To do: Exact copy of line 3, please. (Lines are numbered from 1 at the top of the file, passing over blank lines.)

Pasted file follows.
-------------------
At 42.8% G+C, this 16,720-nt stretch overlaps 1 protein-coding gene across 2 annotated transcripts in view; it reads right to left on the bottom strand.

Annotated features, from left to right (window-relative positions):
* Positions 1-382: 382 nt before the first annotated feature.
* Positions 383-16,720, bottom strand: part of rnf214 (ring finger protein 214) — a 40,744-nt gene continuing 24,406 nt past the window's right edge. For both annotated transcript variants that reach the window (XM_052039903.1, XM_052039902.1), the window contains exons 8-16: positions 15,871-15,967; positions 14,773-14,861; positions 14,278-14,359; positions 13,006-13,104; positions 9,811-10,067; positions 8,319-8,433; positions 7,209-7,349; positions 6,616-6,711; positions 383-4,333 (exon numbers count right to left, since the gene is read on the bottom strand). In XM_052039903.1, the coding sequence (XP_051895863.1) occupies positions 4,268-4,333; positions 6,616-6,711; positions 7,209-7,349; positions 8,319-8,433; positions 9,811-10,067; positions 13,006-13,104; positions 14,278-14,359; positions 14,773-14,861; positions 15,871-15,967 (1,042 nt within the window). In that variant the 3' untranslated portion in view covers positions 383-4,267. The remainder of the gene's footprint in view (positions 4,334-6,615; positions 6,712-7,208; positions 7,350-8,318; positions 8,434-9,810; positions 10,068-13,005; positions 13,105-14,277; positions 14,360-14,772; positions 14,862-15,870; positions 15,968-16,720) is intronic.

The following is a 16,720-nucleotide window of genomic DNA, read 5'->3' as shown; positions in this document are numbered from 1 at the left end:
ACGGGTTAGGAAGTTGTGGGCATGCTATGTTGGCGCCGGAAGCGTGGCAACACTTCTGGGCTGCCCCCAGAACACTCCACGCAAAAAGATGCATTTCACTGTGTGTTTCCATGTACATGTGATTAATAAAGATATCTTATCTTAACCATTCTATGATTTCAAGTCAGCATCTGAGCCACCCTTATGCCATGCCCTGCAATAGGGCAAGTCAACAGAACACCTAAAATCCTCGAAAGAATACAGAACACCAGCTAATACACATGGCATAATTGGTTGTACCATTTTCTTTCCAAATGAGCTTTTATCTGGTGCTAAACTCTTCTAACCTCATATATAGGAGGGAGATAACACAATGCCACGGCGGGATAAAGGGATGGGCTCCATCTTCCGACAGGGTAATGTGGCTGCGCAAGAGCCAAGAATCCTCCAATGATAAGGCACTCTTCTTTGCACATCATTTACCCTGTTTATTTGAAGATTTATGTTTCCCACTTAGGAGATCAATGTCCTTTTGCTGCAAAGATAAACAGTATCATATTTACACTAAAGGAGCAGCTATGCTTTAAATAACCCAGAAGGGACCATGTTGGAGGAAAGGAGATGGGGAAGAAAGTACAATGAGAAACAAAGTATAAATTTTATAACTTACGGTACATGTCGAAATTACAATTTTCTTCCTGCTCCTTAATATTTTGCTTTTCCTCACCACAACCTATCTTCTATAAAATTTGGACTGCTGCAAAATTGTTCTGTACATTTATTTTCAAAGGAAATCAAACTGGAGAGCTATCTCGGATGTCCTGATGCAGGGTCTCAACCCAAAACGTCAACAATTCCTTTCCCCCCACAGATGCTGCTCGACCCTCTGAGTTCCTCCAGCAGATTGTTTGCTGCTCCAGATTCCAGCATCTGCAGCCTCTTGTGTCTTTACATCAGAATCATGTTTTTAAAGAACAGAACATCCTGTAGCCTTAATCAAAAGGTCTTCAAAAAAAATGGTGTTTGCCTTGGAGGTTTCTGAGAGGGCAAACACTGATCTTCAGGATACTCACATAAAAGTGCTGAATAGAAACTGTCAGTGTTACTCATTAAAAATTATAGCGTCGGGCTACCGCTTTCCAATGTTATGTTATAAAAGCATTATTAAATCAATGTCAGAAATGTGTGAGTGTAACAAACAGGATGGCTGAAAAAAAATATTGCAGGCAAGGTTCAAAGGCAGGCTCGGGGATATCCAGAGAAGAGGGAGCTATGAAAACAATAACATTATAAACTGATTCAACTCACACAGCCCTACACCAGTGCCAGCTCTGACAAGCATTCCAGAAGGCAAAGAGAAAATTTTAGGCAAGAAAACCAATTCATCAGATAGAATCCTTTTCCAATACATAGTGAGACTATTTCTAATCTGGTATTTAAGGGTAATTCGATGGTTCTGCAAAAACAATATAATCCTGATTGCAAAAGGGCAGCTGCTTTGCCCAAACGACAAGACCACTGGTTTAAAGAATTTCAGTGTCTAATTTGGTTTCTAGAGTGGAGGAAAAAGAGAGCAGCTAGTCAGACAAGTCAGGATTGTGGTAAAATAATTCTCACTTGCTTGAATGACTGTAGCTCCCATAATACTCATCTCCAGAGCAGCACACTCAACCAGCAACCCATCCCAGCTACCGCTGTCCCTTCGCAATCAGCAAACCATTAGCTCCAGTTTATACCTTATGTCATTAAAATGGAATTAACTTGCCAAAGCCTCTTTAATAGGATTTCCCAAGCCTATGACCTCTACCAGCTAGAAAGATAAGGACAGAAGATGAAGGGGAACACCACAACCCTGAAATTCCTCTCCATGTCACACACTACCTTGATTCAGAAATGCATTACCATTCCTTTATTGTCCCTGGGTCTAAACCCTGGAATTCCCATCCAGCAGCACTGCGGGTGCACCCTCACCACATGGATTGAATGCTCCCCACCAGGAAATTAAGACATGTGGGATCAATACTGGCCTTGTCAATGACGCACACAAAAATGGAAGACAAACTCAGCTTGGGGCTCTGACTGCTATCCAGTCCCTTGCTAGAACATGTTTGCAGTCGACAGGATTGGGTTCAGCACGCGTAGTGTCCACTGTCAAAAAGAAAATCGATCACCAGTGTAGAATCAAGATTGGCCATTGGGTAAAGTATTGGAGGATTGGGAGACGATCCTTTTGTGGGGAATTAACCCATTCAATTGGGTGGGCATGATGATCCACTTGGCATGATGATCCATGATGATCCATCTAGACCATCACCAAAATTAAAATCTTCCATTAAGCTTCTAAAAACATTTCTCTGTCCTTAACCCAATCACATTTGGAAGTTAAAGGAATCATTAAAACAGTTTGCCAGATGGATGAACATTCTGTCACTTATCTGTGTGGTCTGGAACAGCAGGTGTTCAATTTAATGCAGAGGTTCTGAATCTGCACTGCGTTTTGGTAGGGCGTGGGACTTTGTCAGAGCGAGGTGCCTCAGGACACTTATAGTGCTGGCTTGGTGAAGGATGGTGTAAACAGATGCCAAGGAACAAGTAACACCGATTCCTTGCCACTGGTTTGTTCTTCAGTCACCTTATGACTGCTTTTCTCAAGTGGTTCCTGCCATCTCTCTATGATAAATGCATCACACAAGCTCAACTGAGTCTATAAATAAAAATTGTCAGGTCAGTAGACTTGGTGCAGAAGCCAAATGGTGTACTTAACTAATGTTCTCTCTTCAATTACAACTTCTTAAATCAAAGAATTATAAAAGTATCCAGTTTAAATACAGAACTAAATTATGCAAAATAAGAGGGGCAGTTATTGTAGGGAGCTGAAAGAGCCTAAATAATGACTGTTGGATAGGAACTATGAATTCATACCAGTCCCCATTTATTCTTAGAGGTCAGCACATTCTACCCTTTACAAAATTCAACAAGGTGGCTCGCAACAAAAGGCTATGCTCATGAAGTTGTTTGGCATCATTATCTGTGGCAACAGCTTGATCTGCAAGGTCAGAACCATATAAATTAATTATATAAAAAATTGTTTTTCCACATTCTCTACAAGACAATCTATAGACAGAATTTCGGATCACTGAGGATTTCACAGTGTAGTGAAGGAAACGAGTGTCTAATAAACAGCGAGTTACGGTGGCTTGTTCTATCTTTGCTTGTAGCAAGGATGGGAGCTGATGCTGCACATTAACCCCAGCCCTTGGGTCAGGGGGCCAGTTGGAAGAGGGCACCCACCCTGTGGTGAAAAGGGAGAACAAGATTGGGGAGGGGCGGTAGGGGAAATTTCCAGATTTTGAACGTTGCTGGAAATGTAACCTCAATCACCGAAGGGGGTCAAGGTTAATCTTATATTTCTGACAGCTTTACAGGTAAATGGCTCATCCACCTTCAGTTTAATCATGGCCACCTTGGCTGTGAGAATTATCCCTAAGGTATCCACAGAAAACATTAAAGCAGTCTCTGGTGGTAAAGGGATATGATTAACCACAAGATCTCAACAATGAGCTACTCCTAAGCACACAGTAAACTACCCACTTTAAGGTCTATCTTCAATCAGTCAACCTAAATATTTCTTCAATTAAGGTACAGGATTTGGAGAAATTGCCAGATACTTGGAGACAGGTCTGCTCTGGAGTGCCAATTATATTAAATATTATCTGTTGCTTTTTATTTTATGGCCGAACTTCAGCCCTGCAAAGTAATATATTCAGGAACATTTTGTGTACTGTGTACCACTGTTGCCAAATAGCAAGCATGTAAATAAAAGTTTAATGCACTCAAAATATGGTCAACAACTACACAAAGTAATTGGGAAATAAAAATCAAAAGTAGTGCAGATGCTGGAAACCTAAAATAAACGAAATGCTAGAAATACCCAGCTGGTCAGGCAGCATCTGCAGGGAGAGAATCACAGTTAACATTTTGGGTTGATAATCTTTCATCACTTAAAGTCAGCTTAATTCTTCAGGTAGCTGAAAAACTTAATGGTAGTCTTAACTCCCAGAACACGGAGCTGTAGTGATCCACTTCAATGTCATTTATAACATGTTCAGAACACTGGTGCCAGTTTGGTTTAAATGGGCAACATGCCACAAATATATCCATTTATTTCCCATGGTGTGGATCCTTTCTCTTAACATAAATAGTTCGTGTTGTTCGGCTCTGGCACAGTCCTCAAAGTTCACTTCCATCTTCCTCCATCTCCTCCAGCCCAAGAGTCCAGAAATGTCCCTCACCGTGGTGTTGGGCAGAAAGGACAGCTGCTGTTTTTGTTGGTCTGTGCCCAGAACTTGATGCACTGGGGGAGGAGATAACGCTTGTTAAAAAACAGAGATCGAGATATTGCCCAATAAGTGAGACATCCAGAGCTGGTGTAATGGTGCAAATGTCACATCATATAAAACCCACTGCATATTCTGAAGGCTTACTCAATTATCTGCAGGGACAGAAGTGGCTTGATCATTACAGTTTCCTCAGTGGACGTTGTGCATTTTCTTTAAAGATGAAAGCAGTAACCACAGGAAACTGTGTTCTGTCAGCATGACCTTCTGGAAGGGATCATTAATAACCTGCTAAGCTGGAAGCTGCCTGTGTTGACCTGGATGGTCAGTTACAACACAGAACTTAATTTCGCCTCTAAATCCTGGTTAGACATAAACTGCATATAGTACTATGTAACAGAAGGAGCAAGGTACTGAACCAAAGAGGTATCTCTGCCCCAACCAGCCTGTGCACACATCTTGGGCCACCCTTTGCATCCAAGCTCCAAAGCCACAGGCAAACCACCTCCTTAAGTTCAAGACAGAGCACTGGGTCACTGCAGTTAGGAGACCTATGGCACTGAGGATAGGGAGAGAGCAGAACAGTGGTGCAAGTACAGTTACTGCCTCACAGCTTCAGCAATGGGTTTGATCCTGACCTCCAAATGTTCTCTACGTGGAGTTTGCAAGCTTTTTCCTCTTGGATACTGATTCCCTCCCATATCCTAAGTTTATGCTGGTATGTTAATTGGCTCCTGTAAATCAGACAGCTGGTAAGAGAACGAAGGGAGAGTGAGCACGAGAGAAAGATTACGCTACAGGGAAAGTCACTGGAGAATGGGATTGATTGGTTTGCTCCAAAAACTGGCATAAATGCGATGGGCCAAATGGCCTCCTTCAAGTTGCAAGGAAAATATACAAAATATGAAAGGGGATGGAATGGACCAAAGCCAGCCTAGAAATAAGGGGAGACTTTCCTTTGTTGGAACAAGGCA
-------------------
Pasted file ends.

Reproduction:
* Positions 1-382: 382 nt before the first annotated feature.